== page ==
[SS] Tony Takitani – Haruki Murakami
February 27, 2010 § 14 Comments
I’ve missed two weeks of Short Saturday, so I made sure to make this week’s short story. Incidentally, the short story I chose, Tony Takitani was also adapted into a film, which of course I watched for Tanabata’s Hello Japan! February mini-challenge. The short story is available online HERE.
I think it’s been quite a while since my last Murakami, and I have to admit that I didn’t realise how much I missed his style. This short story had a different flair to it, compared with the short stories I read in his collection, after the quake, but nevertheless, there was a very solid, very present Murakami feeling to the whole story.
Tony Takitani was written in a very detached manner. During the earlier part of the story, the incidents that occured to the characters seemed to be treated rather carelessly, like as if those events didn’t really quite matter. Like this part where Murakami tells us about Tony Takitani’s mother.
She gave birth to Tony the year after she was married, and three days later she died. Just like that. And just like that she was cremated, quickly and quietly. She had experienced no great complications and no suffering to speak of. She just faded into nothingess, as if someone had gone backstage and flicked a switch.
All this while, there’s no real connection with anything that happens, but there’s a strange feeling that you think you might know these characters, they have that sense of familiarity to them. It’s later on, when Tony meets this woman and falls for her, that the style changes into something with more flair, more expression.
She wore her clothes with such naturalness and grace that she could have been a bird that had enveloped itself in a special wind as if prepared to fly off to another world. He had never seen a woman wear her clothes with such apparent joy.
The story was very jerky and a little stand-offish, like he didn’t really want us to get too near. Though in many cases this kind of style might have back-fired, I think Murakami made it work quite well here with this short story. And personally, it’s a pleasant reminder about the things I like about Murakami.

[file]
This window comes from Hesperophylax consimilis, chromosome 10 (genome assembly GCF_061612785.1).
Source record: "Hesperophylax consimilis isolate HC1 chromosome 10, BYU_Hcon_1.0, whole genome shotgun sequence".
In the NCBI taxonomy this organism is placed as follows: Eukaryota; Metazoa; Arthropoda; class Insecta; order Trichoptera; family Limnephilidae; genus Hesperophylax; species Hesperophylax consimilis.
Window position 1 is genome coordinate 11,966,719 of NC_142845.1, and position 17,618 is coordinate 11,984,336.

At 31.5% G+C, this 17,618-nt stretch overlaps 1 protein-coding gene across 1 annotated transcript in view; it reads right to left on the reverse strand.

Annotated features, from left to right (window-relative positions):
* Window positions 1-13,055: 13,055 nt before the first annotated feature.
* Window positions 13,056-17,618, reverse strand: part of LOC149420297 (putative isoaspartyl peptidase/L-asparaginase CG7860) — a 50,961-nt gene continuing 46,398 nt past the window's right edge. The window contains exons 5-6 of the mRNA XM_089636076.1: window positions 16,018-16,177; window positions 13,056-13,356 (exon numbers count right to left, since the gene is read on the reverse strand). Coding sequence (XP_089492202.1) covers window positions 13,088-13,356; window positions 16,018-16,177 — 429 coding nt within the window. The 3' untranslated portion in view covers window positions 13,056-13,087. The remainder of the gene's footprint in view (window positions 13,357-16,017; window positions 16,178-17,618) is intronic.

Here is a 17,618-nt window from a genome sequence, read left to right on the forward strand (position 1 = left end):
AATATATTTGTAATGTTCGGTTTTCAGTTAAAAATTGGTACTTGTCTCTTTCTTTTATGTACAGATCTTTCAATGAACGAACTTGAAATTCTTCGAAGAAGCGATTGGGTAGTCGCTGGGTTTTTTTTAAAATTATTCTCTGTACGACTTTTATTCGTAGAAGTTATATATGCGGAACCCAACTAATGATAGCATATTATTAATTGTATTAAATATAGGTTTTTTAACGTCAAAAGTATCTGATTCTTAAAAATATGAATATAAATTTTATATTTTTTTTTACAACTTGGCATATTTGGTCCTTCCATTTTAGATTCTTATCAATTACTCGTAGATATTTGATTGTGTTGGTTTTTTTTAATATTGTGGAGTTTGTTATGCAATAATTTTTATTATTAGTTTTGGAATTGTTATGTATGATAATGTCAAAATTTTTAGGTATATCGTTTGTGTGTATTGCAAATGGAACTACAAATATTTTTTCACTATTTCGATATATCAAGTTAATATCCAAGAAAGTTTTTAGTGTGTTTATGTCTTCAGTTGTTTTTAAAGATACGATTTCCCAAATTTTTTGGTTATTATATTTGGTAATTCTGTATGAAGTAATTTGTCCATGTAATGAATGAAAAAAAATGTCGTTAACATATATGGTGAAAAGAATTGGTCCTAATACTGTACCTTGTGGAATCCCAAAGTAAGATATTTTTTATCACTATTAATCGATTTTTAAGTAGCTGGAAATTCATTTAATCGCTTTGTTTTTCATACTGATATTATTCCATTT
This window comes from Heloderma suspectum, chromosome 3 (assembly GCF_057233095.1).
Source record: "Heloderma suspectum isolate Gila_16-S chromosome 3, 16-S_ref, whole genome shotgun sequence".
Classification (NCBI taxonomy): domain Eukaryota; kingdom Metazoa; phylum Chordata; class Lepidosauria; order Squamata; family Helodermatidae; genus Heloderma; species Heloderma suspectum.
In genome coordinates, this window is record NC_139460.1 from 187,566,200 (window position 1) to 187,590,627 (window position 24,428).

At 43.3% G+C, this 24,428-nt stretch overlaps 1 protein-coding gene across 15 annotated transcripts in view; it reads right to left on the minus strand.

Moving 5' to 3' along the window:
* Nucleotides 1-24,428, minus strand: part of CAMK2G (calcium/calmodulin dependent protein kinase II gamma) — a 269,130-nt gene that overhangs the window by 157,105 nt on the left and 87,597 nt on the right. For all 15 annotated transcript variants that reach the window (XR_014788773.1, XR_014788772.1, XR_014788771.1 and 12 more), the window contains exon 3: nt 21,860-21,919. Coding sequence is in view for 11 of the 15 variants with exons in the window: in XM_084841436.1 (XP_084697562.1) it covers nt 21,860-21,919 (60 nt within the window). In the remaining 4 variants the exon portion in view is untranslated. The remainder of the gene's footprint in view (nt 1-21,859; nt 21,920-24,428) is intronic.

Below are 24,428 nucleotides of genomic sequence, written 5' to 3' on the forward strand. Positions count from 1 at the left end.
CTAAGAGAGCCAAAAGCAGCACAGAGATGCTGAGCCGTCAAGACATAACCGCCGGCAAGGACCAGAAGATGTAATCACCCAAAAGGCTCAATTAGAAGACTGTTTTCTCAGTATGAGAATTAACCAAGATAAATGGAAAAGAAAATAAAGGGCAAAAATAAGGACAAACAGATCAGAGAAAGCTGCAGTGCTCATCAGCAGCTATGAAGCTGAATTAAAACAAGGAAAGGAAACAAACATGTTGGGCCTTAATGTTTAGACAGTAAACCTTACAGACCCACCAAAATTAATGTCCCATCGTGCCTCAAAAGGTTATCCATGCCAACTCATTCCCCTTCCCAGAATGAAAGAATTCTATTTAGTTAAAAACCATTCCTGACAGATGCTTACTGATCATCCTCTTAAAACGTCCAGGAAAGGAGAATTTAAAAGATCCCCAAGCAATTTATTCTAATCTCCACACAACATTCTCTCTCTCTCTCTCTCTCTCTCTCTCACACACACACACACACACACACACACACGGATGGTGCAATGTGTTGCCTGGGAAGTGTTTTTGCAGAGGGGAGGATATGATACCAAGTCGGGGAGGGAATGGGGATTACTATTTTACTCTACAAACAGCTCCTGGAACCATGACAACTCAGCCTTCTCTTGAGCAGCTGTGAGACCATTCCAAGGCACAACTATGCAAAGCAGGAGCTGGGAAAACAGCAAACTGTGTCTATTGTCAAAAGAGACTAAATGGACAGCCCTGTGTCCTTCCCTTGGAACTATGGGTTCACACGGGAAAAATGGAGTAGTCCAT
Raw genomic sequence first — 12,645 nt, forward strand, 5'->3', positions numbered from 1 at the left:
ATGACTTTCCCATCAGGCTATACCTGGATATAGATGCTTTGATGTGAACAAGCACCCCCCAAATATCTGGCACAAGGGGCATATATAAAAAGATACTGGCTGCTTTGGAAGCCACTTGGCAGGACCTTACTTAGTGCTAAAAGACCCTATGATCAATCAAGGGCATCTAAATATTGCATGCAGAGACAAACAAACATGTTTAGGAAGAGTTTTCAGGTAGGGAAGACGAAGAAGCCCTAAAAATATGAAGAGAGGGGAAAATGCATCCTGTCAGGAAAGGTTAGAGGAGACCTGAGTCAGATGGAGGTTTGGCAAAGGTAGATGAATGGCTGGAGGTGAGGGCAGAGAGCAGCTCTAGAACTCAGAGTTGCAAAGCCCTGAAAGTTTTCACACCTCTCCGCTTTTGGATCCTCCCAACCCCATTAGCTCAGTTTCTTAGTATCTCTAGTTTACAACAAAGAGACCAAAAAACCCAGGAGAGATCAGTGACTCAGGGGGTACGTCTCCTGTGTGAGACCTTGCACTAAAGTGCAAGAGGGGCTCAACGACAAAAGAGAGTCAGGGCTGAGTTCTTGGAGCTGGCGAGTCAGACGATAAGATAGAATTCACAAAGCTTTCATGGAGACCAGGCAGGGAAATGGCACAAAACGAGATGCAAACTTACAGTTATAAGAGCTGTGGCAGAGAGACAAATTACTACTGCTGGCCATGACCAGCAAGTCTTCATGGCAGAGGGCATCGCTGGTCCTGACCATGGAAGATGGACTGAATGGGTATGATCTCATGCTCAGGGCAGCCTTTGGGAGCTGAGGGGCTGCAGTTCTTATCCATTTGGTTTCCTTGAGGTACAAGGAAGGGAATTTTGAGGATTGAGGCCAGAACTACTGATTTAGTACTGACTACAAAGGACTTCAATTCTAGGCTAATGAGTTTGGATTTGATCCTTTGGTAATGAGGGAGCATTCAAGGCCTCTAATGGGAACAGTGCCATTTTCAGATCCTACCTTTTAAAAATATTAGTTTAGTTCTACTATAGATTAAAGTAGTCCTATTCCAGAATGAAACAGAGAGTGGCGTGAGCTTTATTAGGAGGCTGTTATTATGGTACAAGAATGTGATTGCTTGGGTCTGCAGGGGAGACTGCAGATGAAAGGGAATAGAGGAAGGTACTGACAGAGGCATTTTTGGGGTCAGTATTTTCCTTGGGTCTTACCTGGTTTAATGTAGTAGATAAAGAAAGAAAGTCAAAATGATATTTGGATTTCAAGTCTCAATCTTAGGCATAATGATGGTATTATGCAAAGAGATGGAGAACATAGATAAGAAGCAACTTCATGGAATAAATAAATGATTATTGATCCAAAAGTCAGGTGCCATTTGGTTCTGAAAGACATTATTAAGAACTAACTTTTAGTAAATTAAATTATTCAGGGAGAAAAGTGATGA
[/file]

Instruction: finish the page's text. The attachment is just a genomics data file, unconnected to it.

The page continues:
Directed by Jun Ichikawa, the movie, I felt, kept quite loyal to the original short story that Murakami wrote. Some bits were naturally changed slightly to feel a little more fluid in the movie, but generally, I think the movie was quite good.
It was very quiet, the camera angles and shots were all very subtle, creating this aura of watching it from afar, which was what I also felt when I read the short story. I think the director did a very good job in keeping the spirit of the story intact.
I was a little disturbed at first, when the movie didn’t end where the story ended. The movie continued for another 10 minutes or so, and gave it a little more room to end. Unlike most of Murakami’s other works, where their endings don’t feel so much like endings but rather like platforms to start another story, I felt Tony Takitani actually did end pretty well. So I was surprised the director chose to do what he did.
But now coming to think of it, I rather like that added dimension. Sometimes I tend to forget that books and movies are completely different mediums, and what works in literature might not work as well on screen, and vice versa. In the ending of the movie, the director allowed us to have another chance with the woman that Murakami cut off from his story so abruptly.
The movie is a very quiet one, and it’s not something that I think everyone would enjoy. I rather liked it, and I left the movie with a floating sensation, like I had just been to this really far place and back.